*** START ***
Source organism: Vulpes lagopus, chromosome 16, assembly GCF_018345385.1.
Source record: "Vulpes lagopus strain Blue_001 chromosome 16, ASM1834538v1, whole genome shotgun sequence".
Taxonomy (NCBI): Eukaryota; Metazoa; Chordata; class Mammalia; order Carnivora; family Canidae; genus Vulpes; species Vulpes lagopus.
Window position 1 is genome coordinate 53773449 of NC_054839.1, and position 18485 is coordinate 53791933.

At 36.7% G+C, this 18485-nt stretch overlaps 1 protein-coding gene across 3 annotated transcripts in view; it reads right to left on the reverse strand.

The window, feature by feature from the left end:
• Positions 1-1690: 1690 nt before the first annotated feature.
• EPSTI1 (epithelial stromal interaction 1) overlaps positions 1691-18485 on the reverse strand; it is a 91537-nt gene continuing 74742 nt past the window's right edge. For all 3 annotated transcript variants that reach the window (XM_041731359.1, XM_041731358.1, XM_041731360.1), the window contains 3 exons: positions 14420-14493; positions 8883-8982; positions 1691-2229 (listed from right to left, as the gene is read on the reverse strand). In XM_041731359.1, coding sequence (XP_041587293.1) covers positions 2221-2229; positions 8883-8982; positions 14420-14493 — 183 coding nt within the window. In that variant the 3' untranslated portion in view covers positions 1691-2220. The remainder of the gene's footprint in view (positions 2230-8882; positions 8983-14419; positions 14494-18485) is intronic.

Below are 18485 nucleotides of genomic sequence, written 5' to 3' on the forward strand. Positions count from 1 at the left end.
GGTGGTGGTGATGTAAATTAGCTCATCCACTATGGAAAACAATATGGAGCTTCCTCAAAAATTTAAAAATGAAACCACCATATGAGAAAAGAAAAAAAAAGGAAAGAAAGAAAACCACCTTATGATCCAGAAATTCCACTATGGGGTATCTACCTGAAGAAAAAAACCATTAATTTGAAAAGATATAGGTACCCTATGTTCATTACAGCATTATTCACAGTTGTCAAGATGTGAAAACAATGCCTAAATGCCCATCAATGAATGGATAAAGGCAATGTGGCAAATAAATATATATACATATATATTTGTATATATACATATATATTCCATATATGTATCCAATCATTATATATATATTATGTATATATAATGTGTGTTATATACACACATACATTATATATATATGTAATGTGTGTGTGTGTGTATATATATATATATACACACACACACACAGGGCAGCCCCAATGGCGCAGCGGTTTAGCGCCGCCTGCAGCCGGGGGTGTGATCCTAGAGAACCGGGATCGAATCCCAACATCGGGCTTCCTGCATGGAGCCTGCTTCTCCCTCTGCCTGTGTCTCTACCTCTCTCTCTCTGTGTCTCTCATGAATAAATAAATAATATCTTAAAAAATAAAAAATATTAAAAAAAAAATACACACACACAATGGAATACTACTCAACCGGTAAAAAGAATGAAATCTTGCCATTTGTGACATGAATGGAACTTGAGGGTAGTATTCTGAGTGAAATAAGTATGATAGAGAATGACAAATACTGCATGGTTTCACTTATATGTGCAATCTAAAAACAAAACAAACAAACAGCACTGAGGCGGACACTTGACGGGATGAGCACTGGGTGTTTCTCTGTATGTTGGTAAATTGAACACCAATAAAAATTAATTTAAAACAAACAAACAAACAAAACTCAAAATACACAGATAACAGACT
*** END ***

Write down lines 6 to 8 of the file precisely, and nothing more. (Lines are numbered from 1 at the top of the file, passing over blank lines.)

The window, feature by feature from the left end:
• Positions 1-1690: 1690 nt before the first annotated feature.
• EPSTI1 (epithelial stromal interaction 1) overlaps positions 1691-18485 on the reverse strand; it is a 91537-nt gene continuing 74742 nt past the window's right edge. For all 3 annotated transcript variants that reach the window (XM_041731359.1, XM_041731358.1, XM_041731360.1), the window contains 3 exons: positions 14420-14493; positions 8883-8982; positions 1691-2229 (listed from right to left, as the gene is read on the reverse strand). In XM_041731359.1, coding sequence (XP_041587293.1) covers positions 2221-2229; positions 8883-8982; positions 14420-14493 — 183 coding nt within the window. In that variant the 3' untranslated portion in view covers positions 1691-2220. The remainder of the gene's footprint in view (positions 2230-8882; positions 8983-14419; positions 14494-18485) is intronic.